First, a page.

The Risks of Too Much Sitting

Research has linked too much sitting with several health concerns.

You know too much sitting is bad for you. But just how bad is it? Research has linked sitting for long periods of time with several health concerns including obesity, high blood pressure and more.

Americans now sit more than they sleep, spending an average of 10 hours a day in a car, at work and in front of a television. Older adults are the worst offenders, according to federal government statistics: Almost three-quarters are sedentary, and more than four in 10 get no leisure-time physical activity at all.

Too much sitting can lead to:

  • Depression and Anxiety – A study in Mental Health and Physical Activity found that the more you sit at work, the greater your risk of depression and anxiety, even if you exercise. In contrast, other research shows that the more people move throughout the day, the happier they are.
  • Obesity, Diabetes and Heart Conditions – you burn fewer calories sitting, but also the hormone insulin’s ability to move glucose out of blood and into cells may decline when you sit for long periods. Cholesterol and markers of inflammation may go up; how you metabolize fat changes; and vascular function may be reduced. All of these can have disastrous results.
  • Back and Neck Pain – Just four hours of sitting can compress a key disc in your lower back and poor posture can also lead to disc problems in your neck, such as a herniated disc.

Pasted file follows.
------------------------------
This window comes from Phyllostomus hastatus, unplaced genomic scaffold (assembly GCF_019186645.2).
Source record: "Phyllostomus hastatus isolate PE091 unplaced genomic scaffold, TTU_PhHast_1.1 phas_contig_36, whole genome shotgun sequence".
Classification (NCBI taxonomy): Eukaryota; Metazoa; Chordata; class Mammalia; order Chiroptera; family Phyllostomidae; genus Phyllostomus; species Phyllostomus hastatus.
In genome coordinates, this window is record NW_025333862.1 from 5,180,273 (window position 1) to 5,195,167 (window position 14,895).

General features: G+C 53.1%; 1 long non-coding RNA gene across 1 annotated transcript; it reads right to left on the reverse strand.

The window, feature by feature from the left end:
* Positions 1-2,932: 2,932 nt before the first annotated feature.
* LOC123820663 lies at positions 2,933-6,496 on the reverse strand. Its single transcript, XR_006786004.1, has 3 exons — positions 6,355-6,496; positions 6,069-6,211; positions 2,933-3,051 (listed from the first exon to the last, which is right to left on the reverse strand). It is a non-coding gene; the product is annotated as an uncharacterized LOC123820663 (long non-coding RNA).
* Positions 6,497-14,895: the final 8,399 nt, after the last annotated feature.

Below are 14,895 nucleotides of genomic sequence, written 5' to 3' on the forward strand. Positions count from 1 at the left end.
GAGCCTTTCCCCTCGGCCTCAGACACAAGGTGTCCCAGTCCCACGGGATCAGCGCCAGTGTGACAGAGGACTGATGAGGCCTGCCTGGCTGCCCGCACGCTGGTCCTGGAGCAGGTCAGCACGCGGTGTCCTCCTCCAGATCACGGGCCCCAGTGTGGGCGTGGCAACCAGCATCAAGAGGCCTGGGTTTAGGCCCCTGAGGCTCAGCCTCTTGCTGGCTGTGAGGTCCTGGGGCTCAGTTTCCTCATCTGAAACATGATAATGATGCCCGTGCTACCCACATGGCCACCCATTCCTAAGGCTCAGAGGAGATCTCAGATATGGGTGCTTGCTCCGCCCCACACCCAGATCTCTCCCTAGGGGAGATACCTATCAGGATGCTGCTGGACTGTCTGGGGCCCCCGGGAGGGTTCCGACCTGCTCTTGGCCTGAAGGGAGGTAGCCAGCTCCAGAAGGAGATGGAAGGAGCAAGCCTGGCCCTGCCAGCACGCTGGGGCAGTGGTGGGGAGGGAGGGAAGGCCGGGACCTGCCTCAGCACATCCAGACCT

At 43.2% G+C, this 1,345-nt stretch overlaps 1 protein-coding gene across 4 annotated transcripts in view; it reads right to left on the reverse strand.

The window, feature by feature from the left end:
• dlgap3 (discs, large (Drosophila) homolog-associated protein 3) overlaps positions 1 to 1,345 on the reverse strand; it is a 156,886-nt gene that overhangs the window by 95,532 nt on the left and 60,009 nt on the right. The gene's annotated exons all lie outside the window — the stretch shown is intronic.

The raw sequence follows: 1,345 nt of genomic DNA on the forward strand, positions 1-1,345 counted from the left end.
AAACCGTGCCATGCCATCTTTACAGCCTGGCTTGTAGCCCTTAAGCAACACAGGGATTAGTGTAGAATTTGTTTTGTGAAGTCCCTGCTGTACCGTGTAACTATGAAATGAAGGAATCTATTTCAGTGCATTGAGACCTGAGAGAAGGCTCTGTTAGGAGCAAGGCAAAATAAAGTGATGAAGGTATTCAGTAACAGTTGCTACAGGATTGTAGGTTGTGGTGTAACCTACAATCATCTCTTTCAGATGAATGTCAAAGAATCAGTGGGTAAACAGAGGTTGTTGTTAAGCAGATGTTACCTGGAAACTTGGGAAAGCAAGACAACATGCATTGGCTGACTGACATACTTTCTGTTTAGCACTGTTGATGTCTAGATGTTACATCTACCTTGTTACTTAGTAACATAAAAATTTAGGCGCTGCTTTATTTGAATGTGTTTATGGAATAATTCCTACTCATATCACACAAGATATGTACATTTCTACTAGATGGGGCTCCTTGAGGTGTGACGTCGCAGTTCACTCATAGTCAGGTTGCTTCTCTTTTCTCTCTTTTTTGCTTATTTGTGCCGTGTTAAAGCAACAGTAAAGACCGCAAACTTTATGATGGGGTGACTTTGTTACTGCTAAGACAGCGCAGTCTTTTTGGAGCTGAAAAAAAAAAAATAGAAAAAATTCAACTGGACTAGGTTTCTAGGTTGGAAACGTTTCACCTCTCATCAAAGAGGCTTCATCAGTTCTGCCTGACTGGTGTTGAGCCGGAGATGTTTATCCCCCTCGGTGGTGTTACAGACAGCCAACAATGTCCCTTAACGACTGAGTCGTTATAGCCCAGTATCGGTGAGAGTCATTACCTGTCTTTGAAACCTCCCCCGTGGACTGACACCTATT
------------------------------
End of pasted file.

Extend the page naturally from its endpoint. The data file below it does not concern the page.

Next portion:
• Weak Bones – Weight-bearing exercise, including standing and walking, stresses your bones in a good way, signaling specialized cells to replace old bone tissue with new. When you sit too much, the body replaces less of what it loses, leading to fragile bones and a greater risk of osteoporosis, especially as you age.
  • Blood Clots – Slow blood flow in the legs from a sedentary lifestyle, possibly along with lower levels of clot-preventing proteins, increases your risk. A study published in the British Medical Journal found that women who sat for more than 40 hours per week had more than double the risk of a clot moving to their lungs compared with those who sat less than 10 hours.

So, what can you do to counteract the negative results of all that sitting?  Take these three steps:

  1. Take a break from sitting every 30 minutes.
  2. Stand while talking on the phone or watching television.
  3. If you work at a desk, try a standing desk — or improvise with a high table or counter.

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